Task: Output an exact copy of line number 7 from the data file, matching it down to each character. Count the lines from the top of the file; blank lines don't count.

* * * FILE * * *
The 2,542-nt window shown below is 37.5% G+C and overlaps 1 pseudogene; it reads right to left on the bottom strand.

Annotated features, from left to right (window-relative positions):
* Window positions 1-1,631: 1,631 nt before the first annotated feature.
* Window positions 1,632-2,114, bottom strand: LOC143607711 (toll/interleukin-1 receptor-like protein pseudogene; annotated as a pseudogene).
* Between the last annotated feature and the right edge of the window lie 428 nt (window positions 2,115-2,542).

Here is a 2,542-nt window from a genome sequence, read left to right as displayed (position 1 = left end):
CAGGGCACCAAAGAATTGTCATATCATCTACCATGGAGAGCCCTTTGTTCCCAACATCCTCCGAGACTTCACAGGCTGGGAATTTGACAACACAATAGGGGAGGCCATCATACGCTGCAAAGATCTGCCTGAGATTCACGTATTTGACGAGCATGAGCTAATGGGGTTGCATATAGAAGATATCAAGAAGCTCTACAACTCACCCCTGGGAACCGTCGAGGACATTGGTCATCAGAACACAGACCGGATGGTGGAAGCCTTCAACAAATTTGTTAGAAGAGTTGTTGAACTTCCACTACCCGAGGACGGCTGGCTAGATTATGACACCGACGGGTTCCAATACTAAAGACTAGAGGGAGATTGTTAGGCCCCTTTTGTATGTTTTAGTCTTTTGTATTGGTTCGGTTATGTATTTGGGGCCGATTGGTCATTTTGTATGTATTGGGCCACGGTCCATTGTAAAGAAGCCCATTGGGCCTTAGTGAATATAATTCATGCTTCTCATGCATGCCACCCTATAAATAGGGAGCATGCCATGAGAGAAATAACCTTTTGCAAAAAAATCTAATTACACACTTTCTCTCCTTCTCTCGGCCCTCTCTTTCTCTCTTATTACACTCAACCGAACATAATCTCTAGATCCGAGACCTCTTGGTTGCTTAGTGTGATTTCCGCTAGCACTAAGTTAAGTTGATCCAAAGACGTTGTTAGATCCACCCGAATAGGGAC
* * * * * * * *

CAGGGCACCAAAGAATTGTCATATCATCTACCATGGAGAGCCCTTTGTTCCCAACATCCTCCGAGACTTCACAGGCTGGGAATTTGACAACACAATAGGGGAGGCCATCATACGCTGCAAAGATCTGCCTGAGATTCACGTATTTGACGAGCATGAGCTAATGGGGTTGCATATAGAAGATATCAAGAAGCTCTACAACTCACCCCTGGGAACCGTCGAGGACATTGGTCATCAGAACACAGACCGGATGGTGGAAGCCTTCAACAAATTTGTTAGAAGAGTTGTTGAACTTCCACTACCCGAGGACGGCTGGCTAGATTATGACACCGACGGGTTCCAATACTAAAGACTAGAGGGAGATTGTTAGGCCCCTTTTGTATGTTTTAGTCTTTTGTATTGGTTCGGTTATGTATTTGGGGCCGATTGGTCATTTTGTATGTATTGGGCCACGGTCCATTGTAAAGAAGCCCATTGGGCCTTAGTGAATATAATTCATGCTTCTCATGCATGCCACCCTATAAATAGGGAGCATGCCATGAGAGAAATAACCTTTTGCAAAAAAATCTAATTACACACTTTCTCTCCTTCTCTCGGCCCTCTCTTTCTCTCTTATTACACTCAACCGAACATAATCTCTAGATCCGAGACCTCTTGGTTGCTTAGTGTGATTTCCGCTAGCACTAAGTTAAGTTGATCCAAAGACGTTGTTAGATCCACCCGAATAGGGAC